Today is the day I get my money back from Nayeem.
First up, I get a necessary dose of Western comfort thanks to my fellow solo travelers, Garrett and Katherine, a costume designer from NOLA currently escaping her LA lifestyle. A sympathy breakfast and tapeworm story later, and I’m off to face the big bad wolf.
I make it to Connaught Place, find Delhi tours, open the door, and beeline it for Nayeem, sitting opposite the entrance.
I tell him that I want my money back and don’t want to spend more time doing that than necessary. I tell him that he misrepresented his services and guidance, and that I have absolutely no desire to travel with him and his company.
He tries the emotional route first, asking me what happened and to whom I spoke, trying to convince me that it is my hotel that misguides me. He tells me that he gave me the best deal and that everything is booked.
I am seething, and I think it scares him a little. I tell him that I know that it is illegal for him to parade around as the government bureau and that I will summon the tourism police and tell the potential clients next door that he is a fraud. His colleague tries to interject, showing me their license and telling me that they are indeed a tour operator.
I tell them that I don’t care, and that the bottom line is that they lied to me. I want my money back.
Nayeem tells me that the paper has their cancellation policy–25%. I tell him no more than 10%.
He tells me that he’s already given me a big discount and presses me to know what happened and why and that he is giving me legit service. He says 20 %.
Through clenched teeth, I tell him that I now know well enough not to look to his compatriots for advice and that I found it on my own. I tell him that I know that he charged me more than double the actual costs. I tell him 15%.
He tells me that he is actually losing money and changes tactics. Now, he is offering me chai and asking me to think it over and not cancel.
I am about to lose my shit. I tell him that I don’t want to waste his time or mine, and there is no way I am going on this trip.
He continues to press with the, “why.” I think he might be genuinely surprised by my vehement refusal to entertain him.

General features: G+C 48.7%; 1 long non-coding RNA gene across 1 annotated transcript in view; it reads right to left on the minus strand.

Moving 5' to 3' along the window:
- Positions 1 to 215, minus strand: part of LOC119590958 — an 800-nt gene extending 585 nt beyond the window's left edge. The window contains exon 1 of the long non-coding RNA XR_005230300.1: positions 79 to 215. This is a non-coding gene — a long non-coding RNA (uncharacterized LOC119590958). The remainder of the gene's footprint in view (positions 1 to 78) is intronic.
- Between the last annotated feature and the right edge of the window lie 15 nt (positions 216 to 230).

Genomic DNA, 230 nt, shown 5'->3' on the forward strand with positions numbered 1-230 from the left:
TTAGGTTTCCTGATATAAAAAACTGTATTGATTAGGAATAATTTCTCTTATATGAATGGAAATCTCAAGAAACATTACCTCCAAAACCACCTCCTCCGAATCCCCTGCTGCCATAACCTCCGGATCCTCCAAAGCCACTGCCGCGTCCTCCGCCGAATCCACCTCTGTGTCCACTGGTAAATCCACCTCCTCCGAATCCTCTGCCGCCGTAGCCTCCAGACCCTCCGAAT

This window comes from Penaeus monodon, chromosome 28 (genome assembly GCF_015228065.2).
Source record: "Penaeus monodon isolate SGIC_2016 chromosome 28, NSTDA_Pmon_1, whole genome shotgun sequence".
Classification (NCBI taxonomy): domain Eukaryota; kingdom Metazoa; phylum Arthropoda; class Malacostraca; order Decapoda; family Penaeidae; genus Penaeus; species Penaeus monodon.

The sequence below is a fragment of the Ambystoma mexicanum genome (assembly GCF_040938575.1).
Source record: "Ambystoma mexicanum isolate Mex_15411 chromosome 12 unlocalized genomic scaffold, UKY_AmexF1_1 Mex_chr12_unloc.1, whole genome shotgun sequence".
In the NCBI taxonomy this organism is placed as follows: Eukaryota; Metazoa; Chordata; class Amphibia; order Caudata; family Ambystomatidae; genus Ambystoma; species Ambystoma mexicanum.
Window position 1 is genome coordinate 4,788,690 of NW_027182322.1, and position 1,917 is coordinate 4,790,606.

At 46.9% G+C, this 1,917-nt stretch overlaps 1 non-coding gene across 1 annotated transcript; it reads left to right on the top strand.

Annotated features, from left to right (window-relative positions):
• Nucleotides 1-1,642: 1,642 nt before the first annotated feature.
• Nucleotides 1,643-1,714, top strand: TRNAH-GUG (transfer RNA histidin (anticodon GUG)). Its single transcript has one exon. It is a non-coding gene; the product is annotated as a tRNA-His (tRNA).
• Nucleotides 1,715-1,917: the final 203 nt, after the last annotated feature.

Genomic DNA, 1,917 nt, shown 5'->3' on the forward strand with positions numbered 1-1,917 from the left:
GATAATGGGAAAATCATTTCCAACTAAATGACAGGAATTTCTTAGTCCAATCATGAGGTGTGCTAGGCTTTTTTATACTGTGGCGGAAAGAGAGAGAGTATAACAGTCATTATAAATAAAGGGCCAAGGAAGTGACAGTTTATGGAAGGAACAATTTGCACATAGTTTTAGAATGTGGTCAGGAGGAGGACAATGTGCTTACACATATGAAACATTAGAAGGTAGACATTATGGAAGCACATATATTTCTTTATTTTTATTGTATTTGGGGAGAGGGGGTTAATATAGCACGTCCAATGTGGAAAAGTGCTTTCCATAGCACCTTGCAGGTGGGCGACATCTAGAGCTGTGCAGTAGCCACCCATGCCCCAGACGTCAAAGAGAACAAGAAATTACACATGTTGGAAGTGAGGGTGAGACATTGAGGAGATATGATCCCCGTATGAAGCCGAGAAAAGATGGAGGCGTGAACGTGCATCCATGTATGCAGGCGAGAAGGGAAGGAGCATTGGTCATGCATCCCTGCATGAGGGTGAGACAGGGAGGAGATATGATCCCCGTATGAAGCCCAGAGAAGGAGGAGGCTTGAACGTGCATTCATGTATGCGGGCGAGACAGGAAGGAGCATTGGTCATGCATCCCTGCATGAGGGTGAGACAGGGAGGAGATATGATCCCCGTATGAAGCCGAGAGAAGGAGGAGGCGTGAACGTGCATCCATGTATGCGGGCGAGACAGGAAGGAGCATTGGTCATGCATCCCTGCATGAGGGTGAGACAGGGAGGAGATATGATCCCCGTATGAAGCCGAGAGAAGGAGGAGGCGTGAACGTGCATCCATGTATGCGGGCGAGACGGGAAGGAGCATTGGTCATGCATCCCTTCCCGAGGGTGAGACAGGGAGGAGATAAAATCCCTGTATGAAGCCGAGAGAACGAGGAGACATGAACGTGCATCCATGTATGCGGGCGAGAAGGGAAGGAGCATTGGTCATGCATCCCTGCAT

I feel myself about to lose it. My anger turns to bitter frustration, disappointment and disillusionment, and I feel the tears in my eyes and in my throat.
“Oh no, don’t cry,” says Nayeem. “Ok, ok. Fifteen percent.”
I am stunned speechless. Although my tears are genuine, I would’ve turned on the waterworks eons ago had I known this man was susceptible.
We agree on 15%, but Nayeem tells me that he won’t have the refunded money for another 45 minutes. Or, I can wait the 25 days for the card to charge back.
I want cash, and I want it now. I tell Nayeem that there is no way in hell I am going anywhere or signing any sort of cancellation clause until I have all of my money.
Suddenly, 45 minutes becomes right now. Nayeem counts 500 rupee note after note in front of me, which I recount twice. He is trying to be conciliatory, but I want none of it.
When I’m satisfied, I sign a paper saying that I’ve been reimbursed in cash for the cancellation and that I won’t dispute the credit card charge, provided the bank notes he gives me are clean.
As I sign the agreement, Nayeem urges me not to cancel. I look at him as if he’s crazy. He hands me a copy of the agreement.
Then, as if there was still something to salvage between us, Nayeem leans over to offer some wisdom, still thinking I’ve been duped by my hotel: “Don’t trust anyone,” he tells me dramatically.
I stare at him in disbelief: “Nayeem, I am learning that lesson the hard way and am taking your advice not to trust people here. That includes you.”
With that, I rise from his desk, see that he finally understands my dilemma, and storm out.
Damn, it feels good.